The president's surprise trip to Iraq

If it's more than just a stunt, why doesn't he go more often?


Tim Grieve
September 4, 2007 4:51PM (UTC)

During his surprise visit to Iraq over the weekend, George W. Bush said he'd learned from Gen. David Petraeus and U.S. ambassador Ryan Crocker that "if the kind of success we are now seeing continues, it will be possible to maintain the same level of security with fewer American forces."

Let's put aside for a moment the highly conditional nature of Bush's assessment, even though we know that that the "kind of success we are now seeing" can't really continue because the strained U.S. military is going to have to start cutting troop levels in Iraq next year.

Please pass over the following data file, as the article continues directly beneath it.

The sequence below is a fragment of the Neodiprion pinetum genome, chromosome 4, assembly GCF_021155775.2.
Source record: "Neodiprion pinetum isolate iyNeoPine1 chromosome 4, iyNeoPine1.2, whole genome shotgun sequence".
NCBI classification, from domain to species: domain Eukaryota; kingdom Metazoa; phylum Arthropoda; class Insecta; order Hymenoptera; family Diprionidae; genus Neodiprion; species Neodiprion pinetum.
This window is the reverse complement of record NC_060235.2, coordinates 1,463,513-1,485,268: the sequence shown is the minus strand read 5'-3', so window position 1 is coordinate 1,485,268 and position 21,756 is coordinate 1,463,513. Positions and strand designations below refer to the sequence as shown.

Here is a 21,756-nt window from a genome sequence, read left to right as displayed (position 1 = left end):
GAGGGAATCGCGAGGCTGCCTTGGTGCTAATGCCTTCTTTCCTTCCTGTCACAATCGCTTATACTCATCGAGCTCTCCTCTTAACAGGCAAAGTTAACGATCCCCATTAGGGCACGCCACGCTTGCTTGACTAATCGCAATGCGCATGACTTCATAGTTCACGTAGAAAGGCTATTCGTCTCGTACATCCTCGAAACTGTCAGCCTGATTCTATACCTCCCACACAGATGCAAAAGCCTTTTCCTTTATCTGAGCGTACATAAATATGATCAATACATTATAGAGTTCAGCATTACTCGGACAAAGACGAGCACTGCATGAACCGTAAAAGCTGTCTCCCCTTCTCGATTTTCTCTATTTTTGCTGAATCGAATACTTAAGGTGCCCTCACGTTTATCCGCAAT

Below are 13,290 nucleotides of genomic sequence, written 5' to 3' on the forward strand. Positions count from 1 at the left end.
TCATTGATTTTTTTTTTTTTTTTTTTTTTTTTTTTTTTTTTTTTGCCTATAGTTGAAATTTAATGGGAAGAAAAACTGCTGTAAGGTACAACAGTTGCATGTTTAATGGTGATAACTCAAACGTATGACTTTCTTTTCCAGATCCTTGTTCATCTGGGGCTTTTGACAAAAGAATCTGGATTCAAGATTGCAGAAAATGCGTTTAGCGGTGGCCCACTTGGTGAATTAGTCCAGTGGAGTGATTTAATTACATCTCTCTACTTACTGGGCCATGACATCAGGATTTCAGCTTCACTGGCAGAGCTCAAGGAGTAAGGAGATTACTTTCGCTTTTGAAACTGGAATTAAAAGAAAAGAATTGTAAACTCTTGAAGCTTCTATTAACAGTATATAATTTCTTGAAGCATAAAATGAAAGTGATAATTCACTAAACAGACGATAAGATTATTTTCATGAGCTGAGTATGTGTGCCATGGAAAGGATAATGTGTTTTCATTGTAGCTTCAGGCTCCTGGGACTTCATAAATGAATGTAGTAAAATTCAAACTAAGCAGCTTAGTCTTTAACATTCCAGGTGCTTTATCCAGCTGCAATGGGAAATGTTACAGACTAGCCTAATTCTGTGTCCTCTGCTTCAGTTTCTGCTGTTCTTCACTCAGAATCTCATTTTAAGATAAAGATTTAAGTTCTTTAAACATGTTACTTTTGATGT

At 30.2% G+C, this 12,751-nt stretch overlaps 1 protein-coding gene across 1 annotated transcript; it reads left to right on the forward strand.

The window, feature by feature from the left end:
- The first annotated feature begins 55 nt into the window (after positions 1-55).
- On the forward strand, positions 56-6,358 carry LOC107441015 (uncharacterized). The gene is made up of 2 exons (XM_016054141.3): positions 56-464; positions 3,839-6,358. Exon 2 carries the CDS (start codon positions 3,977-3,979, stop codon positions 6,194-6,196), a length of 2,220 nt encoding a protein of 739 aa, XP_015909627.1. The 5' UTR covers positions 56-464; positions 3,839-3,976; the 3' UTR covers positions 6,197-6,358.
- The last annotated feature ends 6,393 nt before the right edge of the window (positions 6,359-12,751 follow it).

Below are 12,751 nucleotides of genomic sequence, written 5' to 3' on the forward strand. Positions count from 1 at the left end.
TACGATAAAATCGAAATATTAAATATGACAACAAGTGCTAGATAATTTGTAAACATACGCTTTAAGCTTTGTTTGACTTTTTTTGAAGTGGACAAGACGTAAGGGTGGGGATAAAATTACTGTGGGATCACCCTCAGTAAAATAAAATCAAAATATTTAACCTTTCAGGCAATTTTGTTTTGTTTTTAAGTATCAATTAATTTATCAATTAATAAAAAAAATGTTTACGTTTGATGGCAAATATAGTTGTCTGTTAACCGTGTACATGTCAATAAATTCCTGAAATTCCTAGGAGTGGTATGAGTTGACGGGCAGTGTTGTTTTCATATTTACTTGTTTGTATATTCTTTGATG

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And let's forget for a moment that the "kind of success we are now seeing" isn't really all that successful; the Washington Post this morning says recent security "improvements" around Baghdad have sometimes been "tenuous, temporary, even illusory," and the overall security situation in Iraq is still so bad that the president of the United States can't go there without sneaking out the side door of the Oval Office and roaring out to Andrews hidden in a tiny, two-car motorcade.

Putting all of that aside for now, here's the thing we're wondering this morning. With Petraeus and Crocker on the way to the United States next week to give their assessments to the White House and Congress, what did Bush gain out of a trip to Iraq except for a photo opportunity signaling that he's fully engaged and knows more than the rest of us? And on other hand, if it really was so "important" -- as Stephen Hadley says -- for the president to see things in Iraq "firsthand," then how can it be that this was only his third trip there in the four and a half years since he started the war?


Tim Grieve

Tim Grieve is a senior writer and the author of Salon's War Room blog.

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